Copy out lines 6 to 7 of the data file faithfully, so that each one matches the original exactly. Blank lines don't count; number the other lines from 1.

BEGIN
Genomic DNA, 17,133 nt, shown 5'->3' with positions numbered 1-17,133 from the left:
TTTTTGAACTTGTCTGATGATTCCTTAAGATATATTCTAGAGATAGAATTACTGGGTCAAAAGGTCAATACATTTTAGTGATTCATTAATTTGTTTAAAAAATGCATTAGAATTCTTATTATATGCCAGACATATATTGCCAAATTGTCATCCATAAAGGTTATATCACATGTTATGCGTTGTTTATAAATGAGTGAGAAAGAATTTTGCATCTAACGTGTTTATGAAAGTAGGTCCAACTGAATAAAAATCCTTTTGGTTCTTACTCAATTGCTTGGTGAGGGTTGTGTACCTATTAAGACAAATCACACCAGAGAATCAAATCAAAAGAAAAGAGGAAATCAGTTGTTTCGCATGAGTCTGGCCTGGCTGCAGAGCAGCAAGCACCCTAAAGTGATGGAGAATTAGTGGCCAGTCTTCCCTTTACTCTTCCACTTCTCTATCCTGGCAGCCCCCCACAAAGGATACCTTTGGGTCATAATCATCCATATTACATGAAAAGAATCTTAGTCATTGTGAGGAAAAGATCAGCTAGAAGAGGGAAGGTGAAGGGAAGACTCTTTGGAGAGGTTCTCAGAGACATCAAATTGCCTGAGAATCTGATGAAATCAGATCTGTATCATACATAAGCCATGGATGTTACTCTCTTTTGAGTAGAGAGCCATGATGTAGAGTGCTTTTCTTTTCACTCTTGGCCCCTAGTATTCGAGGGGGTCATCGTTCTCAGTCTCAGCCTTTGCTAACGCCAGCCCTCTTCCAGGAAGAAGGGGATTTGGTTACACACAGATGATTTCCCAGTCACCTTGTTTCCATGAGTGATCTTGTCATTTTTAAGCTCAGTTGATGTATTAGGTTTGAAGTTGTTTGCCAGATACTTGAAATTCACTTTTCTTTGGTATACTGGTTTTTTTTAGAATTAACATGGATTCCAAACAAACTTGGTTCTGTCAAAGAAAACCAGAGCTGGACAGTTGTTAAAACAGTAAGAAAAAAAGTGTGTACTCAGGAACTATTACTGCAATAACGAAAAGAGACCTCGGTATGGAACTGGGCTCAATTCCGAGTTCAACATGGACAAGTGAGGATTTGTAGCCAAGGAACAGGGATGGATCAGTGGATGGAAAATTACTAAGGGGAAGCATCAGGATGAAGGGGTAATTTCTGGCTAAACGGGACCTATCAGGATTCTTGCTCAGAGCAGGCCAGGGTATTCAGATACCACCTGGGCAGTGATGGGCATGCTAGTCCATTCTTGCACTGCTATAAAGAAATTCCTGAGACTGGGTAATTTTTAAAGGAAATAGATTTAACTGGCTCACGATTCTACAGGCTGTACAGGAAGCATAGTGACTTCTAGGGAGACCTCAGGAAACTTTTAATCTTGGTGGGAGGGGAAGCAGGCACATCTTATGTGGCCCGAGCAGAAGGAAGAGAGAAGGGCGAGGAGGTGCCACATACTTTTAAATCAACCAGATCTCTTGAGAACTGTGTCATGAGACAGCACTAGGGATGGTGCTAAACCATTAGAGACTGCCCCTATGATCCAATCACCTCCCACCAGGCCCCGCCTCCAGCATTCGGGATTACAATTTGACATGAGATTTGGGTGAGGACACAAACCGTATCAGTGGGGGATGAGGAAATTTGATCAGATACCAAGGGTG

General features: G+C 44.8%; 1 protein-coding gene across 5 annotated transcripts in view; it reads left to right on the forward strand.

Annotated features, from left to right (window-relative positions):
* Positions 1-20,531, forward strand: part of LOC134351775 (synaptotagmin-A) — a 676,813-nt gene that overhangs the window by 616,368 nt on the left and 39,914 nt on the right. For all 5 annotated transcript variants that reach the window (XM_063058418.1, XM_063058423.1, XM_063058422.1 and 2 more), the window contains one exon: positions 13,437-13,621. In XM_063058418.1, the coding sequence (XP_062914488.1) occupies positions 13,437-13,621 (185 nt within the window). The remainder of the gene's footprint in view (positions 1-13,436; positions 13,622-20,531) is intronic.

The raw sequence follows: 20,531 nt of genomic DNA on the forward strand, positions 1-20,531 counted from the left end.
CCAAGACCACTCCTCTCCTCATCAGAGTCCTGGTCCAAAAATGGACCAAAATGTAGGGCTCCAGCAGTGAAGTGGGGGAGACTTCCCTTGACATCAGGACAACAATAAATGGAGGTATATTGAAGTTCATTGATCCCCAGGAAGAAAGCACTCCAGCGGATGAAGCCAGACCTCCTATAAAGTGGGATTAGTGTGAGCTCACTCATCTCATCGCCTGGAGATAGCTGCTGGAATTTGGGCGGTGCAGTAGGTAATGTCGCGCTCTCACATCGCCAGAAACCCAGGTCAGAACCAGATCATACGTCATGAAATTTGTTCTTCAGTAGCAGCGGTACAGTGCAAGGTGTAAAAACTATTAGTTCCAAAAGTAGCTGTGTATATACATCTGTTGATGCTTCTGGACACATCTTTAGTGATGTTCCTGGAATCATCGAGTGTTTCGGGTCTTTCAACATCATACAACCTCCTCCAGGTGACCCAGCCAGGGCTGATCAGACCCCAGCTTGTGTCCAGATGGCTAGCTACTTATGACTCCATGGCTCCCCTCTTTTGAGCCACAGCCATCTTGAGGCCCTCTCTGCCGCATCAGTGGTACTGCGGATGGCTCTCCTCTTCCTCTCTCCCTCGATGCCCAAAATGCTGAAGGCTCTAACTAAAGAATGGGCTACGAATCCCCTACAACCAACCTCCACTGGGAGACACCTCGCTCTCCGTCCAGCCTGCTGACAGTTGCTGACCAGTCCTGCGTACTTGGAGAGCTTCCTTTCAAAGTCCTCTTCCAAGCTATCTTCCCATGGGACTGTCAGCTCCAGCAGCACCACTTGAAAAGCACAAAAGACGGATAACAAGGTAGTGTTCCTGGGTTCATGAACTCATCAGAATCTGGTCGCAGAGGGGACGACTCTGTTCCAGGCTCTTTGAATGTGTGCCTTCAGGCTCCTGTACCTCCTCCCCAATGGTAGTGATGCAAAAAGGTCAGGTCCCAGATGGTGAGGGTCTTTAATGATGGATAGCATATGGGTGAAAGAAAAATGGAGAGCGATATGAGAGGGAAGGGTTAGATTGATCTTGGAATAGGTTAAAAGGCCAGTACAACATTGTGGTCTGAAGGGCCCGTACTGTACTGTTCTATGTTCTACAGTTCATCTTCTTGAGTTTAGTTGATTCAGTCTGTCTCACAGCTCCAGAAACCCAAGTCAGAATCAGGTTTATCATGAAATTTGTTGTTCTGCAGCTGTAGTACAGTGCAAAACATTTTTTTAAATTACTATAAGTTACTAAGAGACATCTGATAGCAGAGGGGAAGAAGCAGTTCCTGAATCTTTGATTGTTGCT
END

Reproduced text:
The raw sequence follows: 20,531 nt of genomic DNA on the forward strand, positions 1-20,531 counted from the left end.
CCAAGACCACTCCTCTCCTCATCAGAGTCCTGGTCCAAAAATGGACCAAAATGTAGGGCTCCAGCAGTGAAGTGGGGGAGACTTCCCTTGACATCAGGACAACAATAAATGGAGGTATATTGAAGTTCATTGATCCCCAGGAAGAAAGCACTCCAGCGGATGAAGCCAGACCTCCTATAAAGTGGGATTAGTGTGAGCTCACTCATCTCATCGCCTGGAGATAGCTGCTGGAATTTGGGCGGTGCAGTAGGTAATGTCGCGCTCTCACATCGCCAGAAACCCAGGTCAGAACCAGATCATACGTCATGAAATTTGTTCTTCAGTAGCAGCGGTACAGTGCAAGGTGTAAAAACTATTAGTTCCAAAAGTAGCTGTGTATATACATCTGTTGATGCTTCTGGACACATCTTTAGTGATGTTCCTGGAATCATCGAGTGTTTCGGGTCTTTCAACATCATACAACCTCCTCCAGGTGACCCAGCCAGGGCTGATCAGACCCCAGCTTGTGTCCAGATGGCTAGCTACTTATGACTCCATGGCTCCCCTCTTTTGAGCCACAGCCATCTTGAGGCCCTCTCTGCCGCATCAGTGGTACTGCGGATGGCTCTCCTCTTCCTCTCTCCCTCGATGCCCAAAATGCTGAAGGCTCTAACTAAAGAATGGGCTACGAATCCCCTACAACCAACCTCCACTGGGAGACACCTCGCTCTCCGTCCAGCCTGCTGACAGTTGCTGACCAGTCCTGCGTACTTGGAGAGCTTCCTTTCAAAGTCCTCTTCCAAGCTATCTTCCCATGGGACTGTCAGCTCCAGCAGCACCACTTGAAAAGCACAAAAGACGGATAACAAGGTAGTGTTCCTGGGTTCATGAACTCATCAGAATCTGGTCGCAGAGGGGACGACTCTGTTCCAGGCTCTTTGAATGTGTGCCTTCAGGCTCCTGTACCTCCTCCCCAATGGTAGTGATGCAAAAAGGTCAGGTCCCAGATGGTGAGGGTCTTTAATGATGGATAGCATATGGGTGAAAGAAAAATGGAGAGCGATATGAGAGGGAAGGGTTAGATTGATCTTGGAATAGGTTAAAAGGCCAGTACAACATTGTGGTCTGAAGGGCCCGTACTGTACTGTTCTATGTTCTACAGTTCATCTTCTTGAGTTTAGTTGATTCAGTCTGTCTCACAGCTCCAGAAACCCAAGTCAGAATCAGGTTTATCATGAAATTTGTTGTTCTGCAGCTGTAGTACAGTGCAAAACATTTTTTTAAATTACTATAAGTTACTAAGAGACATCTGATAGCAGAGGGGAAGAAGCAGTTCCTGAATCTTTGATTGTTGCT